–Napoleon Chagnon, noted anthropologist, passed away after sparking some professional controversy during his life, work and career. John Horgan here. Can I trust the folks at the Smithsonian to report the ideas as to why he was controversial? John Hawks links to a comprehensive NY Times piece.
I’m guessing one political and ideological subtext is that Marxist materialists, and folks more prone to certain Western Humanist Ideals, were not fans. The global raft of Humanity and all native tribes need not only study to get at the truth and better understanding, but salvation of some kind (against the same colonial oppressor). Opponents of such views are more likely to see courage in Chagnon. How far off am I?
As to the science done, the observations made, the methods used, and the conclusions drawn, I really don’t know much. Where one knows little, one should mostly shut-up.
Alas, dear reader, I’ve woken from bed this morning with yet another chance to awaken you to my glorious, borrowed truths: The Western materialist, idealist, Romantic view is certainly incomplete, still ascendent within many of our institutions, and busily attracting many zealous ideologues and non-liberty-loving devotees.
How and what you think about Nature and Human Nature, is up to you.
How does the West interact with the non-West, and vice versa. What common assumptions do Westerners often assume and project onto other civilizations? The late Roger Sandall, here:
‘The claim that “open societies” are now increasingly threatened would probably meet with little argument. But what is the nature of the threat, and what are its roots? Here less agreement might be found. Some would say an essentially religious clash of civilizations is the main cause, and point to the growing struggle between Islam and the West.
Others might point to Russia under President Putin, finding evidence of a long-standing political tradition that owes relatively little to the Russian Orthodox Church, but has always found liberty odious.
And then there’s a third and troubling possibility — that from an evolutionary perspective, taking a long view of our historic and prehistoric origins, open societies where voluntaristic principles prevail are new forms of human association only recently arrived from the distant tribal past, and in the more violent trouble spots around the world they never arrived at all.’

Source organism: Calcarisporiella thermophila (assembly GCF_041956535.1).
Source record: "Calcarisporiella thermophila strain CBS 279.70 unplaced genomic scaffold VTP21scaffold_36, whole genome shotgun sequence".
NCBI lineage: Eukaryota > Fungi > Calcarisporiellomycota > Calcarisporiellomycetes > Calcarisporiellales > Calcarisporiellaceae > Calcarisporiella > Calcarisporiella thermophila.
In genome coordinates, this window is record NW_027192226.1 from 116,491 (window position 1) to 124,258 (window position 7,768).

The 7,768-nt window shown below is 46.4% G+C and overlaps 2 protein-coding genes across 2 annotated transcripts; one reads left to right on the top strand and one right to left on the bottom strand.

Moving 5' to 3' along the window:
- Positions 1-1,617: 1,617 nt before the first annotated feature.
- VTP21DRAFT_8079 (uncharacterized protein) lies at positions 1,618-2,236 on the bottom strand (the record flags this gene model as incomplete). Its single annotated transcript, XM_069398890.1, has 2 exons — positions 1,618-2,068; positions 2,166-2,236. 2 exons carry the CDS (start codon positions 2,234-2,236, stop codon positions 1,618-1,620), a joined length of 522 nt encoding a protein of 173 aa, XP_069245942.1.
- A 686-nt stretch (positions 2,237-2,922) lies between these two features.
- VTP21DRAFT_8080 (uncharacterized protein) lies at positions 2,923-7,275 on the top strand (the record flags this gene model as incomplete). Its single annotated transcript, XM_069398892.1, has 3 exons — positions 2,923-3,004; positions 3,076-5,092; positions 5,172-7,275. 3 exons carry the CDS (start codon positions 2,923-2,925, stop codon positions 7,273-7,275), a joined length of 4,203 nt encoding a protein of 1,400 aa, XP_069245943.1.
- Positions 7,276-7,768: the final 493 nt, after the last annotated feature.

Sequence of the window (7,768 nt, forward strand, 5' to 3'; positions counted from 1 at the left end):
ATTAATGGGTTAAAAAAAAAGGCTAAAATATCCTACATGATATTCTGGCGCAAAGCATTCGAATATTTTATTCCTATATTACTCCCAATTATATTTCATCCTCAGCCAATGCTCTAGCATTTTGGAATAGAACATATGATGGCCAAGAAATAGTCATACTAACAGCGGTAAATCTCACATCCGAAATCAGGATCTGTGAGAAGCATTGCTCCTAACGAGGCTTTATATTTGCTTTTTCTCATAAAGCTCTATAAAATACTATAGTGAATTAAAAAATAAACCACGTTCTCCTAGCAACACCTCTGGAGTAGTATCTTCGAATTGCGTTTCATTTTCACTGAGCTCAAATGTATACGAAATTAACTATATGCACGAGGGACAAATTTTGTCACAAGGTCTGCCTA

The late Ken Minogue:
On the many dangers of political idealism, and using political theory as the limits of your field of vision:
‘We may sum this up by saying that the more the style of what used to be called politics becomes theorized, the more political problems come to be reintrepreted as managerial. Working out the least oppressive laws under which different and sometimes conflicting groups may live peaceably together is being replaced by manipulation and management of the attitudes different groups take towards each other, with the hope that this will ultimately bring harmony. In other words, in the new form of society, human beings are becoming the matter which is to be shaped according to the latest moral idea.’
-Minogue, Kenneth. Politics. Oxford: Oxford University Press, 1995. (Pg 111).
Also On This Site: Roger Sandall: Marveling At The Aborigines, But Not Really Helping?
Ron Bailey at Reason (Are Savages Noble?) (You have to answer a few questions to access the archives)
Bailey reviews two new books on anthropology, one by Jared Diamond, the other by Marlene Zuk. Inevitably questions of political philosophy arise.
Did Jared Diamond get attacked for not being romantic enough…or just for potential hubris?: Was he acting as a journalist in Papua New-Guinea?: From The Chronicle Of Higher Education: Jared Diamond’s Lawsuit
One of the few people who might be considered left who’s thought deeply about matters. Religion has a fair amount to do with it: Repost: Martha Nussbaum Channels Roger Williams In The New Republic: The First Founder…
Full Misguided Nostagia for Our Paleo Past here.
‘The paleofantasy is a fantasy in part because it supposes that we humans, or at least our protohuman forebears, were at some point perfectly adapted to our environments. We apply this erroneous idea of evolution’s producing the ideal mesh between organism and surroundings to other life forms, too, not just to people.’
Darwin and the arts: Review of Denis Dutton’s ‘The Art Instinct’…
You know, Plato addressed Thrasymachus in the Republic about the will of the stronger: From Darwinian Conservatism: ‘Might Makes Right’…Darwinian Conservatism’…From Edge: ‘Re: What Makes People Republican? By Jonathan Haidt’…Evolutionary psychology and moral thinking: Franz De Waal At The NY Times 10/17/10: ‘Morals Without God?’…
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